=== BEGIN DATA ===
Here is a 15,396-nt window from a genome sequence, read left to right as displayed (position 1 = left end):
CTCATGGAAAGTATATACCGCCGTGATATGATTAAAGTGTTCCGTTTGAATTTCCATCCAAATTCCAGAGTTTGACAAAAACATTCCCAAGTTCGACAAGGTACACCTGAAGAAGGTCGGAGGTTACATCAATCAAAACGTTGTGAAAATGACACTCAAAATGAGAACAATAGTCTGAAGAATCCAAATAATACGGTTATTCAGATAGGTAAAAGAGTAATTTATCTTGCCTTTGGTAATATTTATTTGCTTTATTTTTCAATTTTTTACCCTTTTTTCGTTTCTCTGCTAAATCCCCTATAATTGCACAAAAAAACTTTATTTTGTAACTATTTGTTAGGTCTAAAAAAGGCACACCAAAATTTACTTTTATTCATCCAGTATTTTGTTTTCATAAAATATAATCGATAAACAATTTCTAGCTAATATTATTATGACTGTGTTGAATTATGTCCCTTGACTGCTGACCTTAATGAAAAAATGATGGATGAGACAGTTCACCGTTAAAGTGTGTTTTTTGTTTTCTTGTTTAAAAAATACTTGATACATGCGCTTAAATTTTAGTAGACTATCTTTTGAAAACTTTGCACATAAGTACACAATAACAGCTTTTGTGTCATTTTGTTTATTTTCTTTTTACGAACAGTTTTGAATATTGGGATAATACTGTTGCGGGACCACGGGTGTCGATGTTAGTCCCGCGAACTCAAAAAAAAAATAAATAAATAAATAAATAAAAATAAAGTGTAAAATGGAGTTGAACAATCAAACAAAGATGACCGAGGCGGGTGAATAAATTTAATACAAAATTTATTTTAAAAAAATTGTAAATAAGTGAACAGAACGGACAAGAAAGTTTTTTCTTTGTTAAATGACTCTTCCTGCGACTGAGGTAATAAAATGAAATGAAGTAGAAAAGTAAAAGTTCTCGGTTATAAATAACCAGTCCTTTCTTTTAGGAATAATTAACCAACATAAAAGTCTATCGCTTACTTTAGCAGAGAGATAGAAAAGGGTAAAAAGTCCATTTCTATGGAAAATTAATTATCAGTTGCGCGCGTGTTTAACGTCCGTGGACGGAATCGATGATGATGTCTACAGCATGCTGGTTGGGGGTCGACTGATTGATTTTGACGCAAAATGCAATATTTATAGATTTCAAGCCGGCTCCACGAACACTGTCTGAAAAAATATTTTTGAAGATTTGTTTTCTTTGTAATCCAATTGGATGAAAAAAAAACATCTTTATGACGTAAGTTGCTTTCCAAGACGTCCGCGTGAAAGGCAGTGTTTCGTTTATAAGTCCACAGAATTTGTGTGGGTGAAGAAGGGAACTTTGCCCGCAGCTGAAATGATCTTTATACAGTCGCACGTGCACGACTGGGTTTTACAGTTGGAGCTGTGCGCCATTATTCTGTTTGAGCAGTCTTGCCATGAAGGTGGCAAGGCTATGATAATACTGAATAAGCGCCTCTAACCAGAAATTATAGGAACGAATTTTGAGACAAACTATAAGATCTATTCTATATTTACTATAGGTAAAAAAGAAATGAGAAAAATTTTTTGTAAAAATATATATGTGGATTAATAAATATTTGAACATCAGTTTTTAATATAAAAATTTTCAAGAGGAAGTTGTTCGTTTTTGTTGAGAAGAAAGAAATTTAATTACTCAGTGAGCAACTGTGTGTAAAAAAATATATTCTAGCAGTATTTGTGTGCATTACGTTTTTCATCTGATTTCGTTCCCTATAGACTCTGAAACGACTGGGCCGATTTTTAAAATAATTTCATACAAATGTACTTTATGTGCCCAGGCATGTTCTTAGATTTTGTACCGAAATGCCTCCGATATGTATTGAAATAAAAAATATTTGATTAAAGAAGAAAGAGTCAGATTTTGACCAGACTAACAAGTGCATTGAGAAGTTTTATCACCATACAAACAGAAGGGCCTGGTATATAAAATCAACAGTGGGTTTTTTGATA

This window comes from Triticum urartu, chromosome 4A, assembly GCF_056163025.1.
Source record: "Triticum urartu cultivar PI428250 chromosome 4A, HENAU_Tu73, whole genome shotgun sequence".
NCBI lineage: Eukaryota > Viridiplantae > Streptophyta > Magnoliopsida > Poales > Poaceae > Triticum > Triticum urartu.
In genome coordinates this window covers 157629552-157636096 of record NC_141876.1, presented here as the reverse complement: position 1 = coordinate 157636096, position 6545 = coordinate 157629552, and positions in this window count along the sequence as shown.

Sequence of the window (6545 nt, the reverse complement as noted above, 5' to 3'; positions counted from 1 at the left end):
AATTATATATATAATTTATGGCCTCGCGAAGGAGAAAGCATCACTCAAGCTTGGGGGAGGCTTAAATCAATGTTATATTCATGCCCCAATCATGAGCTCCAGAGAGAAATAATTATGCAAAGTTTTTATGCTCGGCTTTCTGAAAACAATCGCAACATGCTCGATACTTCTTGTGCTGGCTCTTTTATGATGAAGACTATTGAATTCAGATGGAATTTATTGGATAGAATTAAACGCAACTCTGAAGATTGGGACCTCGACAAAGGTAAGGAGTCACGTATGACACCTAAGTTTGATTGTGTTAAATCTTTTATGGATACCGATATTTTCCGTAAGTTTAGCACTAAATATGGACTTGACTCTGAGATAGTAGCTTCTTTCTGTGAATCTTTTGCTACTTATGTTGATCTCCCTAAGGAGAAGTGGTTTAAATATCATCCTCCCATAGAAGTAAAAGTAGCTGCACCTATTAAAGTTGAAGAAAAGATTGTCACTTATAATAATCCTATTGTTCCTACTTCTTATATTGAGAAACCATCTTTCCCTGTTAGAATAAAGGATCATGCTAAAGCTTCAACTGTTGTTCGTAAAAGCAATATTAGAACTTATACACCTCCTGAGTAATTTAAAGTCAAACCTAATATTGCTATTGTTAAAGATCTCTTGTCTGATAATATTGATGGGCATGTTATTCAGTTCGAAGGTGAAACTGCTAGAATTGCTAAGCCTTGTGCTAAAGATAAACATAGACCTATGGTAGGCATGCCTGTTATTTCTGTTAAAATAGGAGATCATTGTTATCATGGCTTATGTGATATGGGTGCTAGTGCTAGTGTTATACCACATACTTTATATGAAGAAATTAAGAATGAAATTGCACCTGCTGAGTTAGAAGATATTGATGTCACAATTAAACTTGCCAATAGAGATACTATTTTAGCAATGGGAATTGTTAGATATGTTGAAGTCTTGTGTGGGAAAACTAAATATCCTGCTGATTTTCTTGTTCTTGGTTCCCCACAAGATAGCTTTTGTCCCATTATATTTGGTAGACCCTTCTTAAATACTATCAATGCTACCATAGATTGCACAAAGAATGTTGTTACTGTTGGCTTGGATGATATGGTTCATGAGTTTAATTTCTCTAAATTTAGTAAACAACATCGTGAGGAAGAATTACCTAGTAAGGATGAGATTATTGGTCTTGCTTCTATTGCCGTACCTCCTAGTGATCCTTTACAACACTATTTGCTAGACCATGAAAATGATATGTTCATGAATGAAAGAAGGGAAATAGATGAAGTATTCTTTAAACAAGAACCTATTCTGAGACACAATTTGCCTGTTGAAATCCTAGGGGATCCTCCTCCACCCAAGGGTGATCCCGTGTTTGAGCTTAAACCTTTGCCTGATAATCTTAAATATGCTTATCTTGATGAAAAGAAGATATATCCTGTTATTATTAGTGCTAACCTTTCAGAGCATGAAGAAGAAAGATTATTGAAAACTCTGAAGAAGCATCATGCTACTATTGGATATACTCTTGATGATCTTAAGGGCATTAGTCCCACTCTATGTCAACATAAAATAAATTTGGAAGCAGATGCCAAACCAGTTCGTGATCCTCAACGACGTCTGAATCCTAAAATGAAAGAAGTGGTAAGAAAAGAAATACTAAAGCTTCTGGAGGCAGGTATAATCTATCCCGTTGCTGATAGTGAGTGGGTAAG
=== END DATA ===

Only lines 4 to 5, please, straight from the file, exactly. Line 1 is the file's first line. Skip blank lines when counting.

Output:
Source record: "Triticum urartu cultivar PI428250 chromosome 4A, HENAU_Tu73, whole genome shotgun sequence".
NCBI lineage: Eukaryota > Viridiplantae > Streptophyta > Magnoliopsida > Poales > Poaceae > Triticum > Triticum urartu.